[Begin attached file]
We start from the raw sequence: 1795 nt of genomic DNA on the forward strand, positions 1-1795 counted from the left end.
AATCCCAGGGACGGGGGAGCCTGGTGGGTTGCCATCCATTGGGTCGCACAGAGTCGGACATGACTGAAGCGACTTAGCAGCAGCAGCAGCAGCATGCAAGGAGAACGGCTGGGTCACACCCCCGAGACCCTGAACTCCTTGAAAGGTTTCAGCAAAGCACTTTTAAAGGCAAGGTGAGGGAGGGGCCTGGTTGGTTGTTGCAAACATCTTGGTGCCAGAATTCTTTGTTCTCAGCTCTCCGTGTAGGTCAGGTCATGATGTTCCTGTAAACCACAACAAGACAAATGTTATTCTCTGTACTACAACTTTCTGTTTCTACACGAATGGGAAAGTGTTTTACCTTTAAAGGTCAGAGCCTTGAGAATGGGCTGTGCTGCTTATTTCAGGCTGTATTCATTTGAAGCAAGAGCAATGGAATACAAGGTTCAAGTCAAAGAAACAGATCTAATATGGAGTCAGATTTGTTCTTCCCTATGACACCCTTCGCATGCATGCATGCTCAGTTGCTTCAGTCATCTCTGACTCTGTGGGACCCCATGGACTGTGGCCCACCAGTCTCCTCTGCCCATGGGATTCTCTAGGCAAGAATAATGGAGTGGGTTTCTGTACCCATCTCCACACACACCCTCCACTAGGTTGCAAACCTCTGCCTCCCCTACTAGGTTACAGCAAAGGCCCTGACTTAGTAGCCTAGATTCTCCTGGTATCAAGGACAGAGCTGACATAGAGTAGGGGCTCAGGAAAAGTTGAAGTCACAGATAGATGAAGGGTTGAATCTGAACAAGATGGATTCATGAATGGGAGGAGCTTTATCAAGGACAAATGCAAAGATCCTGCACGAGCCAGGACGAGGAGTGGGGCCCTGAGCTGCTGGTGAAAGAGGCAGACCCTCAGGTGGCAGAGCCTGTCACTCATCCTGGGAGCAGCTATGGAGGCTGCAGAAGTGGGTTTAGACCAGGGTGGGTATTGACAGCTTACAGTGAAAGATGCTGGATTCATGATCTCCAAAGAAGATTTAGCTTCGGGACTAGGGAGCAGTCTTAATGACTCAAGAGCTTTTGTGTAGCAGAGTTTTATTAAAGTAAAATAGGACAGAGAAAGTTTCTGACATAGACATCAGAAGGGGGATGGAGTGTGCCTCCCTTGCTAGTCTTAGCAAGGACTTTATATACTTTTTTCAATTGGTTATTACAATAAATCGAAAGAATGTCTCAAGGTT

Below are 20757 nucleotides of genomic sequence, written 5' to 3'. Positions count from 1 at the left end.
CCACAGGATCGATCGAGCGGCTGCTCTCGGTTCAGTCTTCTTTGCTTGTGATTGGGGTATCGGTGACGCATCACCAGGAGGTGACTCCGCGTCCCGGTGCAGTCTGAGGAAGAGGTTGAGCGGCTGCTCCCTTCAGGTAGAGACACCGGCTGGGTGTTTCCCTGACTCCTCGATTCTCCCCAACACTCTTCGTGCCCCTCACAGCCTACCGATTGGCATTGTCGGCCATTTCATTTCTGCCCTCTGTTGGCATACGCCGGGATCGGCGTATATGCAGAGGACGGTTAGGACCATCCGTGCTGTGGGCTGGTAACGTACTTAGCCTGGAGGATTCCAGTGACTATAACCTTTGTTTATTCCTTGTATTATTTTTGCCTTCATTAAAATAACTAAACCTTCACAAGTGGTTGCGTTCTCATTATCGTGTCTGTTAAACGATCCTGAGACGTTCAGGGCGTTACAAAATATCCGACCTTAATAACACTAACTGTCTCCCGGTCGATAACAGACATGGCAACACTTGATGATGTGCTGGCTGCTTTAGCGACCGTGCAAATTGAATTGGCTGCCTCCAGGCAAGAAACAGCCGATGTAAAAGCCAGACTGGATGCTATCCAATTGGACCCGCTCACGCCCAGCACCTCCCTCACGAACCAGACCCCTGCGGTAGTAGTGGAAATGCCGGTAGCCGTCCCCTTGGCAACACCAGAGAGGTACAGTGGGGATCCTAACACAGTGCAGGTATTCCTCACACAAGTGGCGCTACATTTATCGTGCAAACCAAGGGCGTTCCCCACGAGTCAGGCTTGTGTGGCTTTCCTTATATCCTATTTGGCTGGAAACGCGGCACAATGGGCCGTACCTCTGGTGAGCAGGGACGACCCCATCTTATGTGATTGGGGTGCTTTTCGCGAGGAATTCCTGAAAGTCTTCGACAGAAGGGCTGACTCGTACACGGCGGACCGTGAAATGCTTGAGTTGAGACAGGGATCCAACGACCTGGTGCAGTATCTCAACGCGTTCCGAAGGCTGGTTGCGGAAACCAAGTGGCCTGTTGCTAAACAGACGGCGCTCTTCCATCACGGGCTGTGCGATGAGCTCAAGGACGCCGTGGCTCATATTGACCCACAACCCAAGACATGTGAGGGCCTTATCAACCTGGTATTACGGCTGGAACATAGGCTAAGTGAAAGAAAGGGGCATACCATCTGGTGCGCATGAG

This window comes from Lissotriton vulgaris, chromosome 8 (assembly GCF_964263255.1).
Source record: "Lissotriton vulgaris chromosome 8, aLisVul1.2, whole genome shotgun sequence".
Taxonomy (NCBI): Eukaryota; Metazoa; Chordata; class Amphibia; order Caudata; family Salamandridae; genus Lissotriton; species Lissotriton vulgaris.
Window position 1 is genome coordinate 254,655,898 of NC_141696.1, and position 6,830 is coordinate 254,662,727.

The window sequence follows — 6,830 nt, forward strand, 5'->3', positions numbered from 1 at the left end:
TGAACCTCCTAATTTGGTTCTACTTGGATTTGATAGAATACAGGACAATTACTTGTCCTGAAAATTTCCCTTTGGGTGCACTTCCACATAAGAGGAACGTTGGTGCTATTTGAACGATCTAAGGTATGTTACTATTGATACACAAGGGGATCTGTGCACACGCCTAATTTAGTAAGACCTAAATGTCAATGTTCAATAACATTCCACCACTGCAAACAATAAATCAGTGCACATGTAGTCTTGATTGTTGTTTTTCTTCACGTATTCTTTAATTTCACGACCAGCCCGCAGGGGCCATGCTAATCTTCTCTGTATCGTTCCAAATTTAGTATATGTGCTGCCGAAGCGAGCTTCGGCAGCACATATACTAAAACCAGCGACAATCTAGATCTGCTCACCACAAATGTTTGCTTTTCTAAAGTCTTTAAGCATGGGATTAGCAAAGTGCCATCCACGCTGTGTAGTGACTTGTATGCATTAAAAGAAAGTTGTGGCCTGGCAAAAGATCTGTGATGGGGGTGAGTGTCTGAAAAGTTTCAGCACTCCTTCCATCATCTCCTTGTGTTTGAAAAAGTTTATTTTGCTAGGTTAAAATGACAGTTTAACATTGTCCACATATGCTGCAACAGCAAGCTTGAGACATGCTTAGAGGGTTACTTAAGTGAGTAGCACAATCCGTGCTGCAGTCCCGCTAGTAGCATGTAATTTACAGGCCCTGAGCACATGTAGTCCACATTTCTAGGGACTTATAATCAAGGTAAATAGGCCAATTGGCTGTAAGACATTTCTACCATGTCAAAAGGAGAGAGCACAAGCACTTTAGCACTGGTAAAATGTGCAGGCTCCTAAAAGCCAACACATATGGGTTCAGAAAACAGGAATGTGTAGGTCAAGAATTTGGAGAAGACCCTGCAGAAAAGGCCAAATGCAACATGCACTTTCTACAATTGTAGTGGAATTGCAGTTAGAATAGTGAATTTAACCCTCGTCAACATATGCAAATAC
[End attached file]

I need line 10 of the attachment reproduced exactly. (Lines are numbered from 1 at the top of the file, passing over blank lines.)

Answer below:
TGAACCTCCTAATTTGGTTCTACTTGGATTTGATAGAATACAGGACAATTACTTGTCCTGAAAATTTCCCTTTGGGTGCACTTCCACATAAGAGGAACGTTGGTGCTATTTGAACGATCTAAGGTATGTTACTATTGATACACAAGGGGATCTGTGCACACGCCTAATTTAGTAAGACCTAAATGTCAATGTTCAATAACATTCCACCACTGCAAACAATAAATCAGTGCACATGTAGTCTTGATTGTTGTTTTTCTTCACGTATTCTTTAATTTCACGACCAGCCCGCAGGGGCCATGCTAATCTTCTCTGTATCGTTCCAAATTTAGTATATGTGCTGCCGAAGCGAGCTTCGGCAGCACATATACTAAAACCAGCGACAATCTAGATCTGCTCACCACAAATGTTTGCTTTTCTAAAGTCTTTAAGCATGGGATTAGCAAAGTGCCATCCACGCTGTGTAGTGACTTGTATGCATTAAAAGAAAGTTGTGGCCTGGCAAAAGATCTGTGATGGGGGTGAGTGTCTGAAAAGTTTCAGCACTCCTTCCATCATCTCCTTGTGTTTGAAAAAGTTTATTTTGCTAGGTTAAAATGACAGTTTAACATTGTCCACATATGCTGCAACAGCAAGCTTGAGACATGCTTAGAGGGTTACTTAAGTGAGTAGCACAATCCGTGCTGCAGTCCCGCTAGTAGCATGTAATTTACAGGCCCTGAGCACATGTAGTCCACATTTCTAGGGACTTATAATCAAGGTAAATAGGCCAATTGGCTGTAAGACATTTCTACCATGTCAAAAGGAGAGAGCACAAGCACTTTAGCACTGGTAAAATGTGCAGGCTCCTAAAAGCCAACACATATGGGTTCAGAAAACAGGAATGTGTAGGTCAAGAATTTGGAGAAGACCCTGCAGAAAAGGCCAAATGCAACATGCACTTTCTACAATTGTAGTGGAATTGCAGTTAGAATAGTGAATTTAACCCTCGTCAACATATGCAAATAC